Many would-be parents have been hesitant to start family planning in the covid-19 era, and according to a new study published in JAMA Pediatrics, this may be for good reason. It turns out that some anxiety around childbearing with covid-19 is well-founded: women infected with SARS-CoV-2 during pregnancy were found to be 22 times more likely to die than otherwise healthy pregnant women.
The authors of the new study compared pregnant women with and without covid-19 between March and October 2020 in 18 different countries, including the United States. Over 2,000 women were included in the study, approximately one-third of whom were covid-19 positive.
It is increasingly understood that pregnancy carries a higher degree of risk in some parts of the world due to altered physiology during pregnancy, including suppressed immune systems. These changes leave women more vulnerable to a variety of infections, altered inflammatory reactions, and a host of other conditions. In addition to the increased mortality risk, the authors of this new report discovered that covid-19-positive pregnant women were more likely to suffer from other complications of pregnancy, including preeclampsia and eclampsia–a condition characterized by high blood pressures which can be a harbinger of seizures, and which can require intensive care and longer hospital stays. These conditions also impart a higher risk of preterm birth. These complications were much more likely to affect mothers who were actively symptomatic with covid-19.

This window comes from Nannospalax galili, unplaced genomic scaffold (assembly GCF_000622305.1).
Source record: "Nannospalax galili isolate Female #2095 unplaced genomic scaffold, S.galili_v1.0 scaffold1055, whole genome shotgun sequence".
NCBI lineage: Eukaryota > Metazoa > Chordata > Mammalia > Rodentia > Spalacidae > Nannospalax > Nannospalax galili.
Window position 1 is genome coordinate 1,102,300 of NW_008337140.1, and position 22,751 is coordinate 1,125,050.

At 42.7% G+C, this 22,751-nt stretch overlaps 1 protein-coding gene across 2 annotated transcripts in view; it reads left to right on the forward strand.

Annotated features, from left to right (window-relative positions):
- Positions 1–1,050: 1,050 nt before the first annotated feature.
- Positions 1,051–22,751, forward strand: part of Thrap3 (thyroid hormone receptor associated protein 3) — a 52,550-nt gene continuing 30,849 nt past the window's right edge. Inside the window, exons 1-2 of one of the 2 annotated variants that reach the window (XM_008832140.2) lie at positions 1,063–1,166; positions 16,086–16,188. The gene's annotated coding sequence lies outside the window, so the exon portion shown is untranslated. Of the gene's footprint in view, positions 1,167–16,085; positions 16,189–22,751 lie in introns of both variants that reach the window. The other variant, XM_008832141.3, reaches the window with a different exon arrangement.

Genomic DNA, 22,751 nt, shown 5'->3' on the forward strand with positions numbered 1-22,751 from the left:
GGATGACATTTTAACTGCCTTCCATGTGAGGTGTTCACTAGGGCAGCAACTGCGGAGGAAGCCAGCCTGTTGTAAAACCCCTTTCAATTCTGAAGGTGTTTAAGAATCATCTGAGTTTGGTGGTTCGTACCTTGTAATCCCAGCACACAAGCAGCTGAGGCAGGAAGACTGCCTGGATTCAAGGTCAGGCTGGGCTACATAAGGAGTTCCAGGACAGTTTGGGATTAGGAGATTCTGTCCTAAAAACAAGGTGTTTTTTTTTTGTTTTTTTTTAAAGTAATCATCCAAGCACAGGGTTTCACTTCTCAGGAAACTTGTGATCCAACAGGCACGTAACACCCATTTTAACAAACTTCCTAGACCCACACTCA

It is clear that covid-19 is not benign for pregnant women. In light of these new data, when comparing the risks of getting a covid-19 vaccine while pregnant, and getting covid-19 itself, the vaccine has emerged as the safer option by a substantial margin. The vaccines are well-tolerated by pregnant persons and help fend off cases of covid-19 that would otherwise introduce profound medical suffering, disability, and even death. Furthermore, despite rumors on the internet, there is no evidence that vaccines have any effect on fertility. The more data emerges, the more we are finding that vaccination is proving to be safe for pregnant persons–and certainly far safer than SARS-CoV-2 infection.
While the clinical trials for all of the covid-19 vaccines currently available in the United States excluded certain patient populations, including children and pregnant women, most specialty societies have favored pregnant women getting vaccinated. Until now, there was minimal clinical data for pregnant women to rely on when making a choice about whether or not to vaccinate. Fortunately, enough pregnant women have now been vaccinated and have reported their vaccination history to a database maintained by the US Centers for Disease Control and Preventino, called the V-safe Registry. So far the results are highly reassuring.